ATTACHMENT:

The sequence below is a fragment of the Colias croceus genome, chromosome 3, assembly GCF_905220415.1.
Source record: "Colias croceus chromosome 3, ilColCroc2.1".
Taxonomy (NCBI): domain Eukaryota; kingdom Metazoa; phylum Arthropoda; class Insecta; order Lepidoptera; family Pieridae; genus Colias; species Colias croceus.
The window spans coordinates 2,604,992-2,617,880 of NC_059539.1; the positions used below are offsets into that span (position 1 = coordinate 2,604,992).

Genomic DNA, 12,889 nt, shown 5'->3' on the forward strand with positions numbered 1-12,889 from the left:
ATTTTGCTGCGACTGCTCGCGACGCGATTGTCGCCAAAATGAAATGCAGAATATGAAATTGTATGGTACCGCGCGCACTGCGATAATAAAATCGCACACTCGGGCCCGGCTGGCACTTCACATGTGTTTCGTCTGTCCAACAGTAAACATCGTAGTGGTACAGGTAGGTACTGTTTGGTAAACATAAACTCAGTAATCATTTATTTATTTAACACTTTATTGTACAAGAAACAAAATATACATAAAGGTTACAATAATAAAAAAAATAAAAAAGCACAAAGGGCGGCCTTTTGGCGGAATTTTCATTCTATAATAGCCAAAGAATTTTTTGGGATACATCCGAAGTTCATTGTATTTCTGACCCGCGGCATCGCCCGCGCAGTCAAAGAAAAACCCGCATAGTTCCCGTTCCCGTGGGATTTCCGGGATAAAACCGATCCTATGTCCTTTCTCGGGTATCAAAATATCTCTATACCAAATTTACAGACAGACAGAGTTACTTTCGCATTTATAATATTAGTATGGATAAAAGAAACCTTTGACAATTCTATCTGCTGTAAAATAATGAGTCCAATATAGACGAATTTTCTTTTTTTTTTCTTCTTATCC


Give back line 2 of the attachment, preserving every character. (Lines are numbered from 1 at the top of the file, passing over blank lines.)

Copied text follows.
Source record: "Colias croceus chromosome 3, ilColCroc2.1".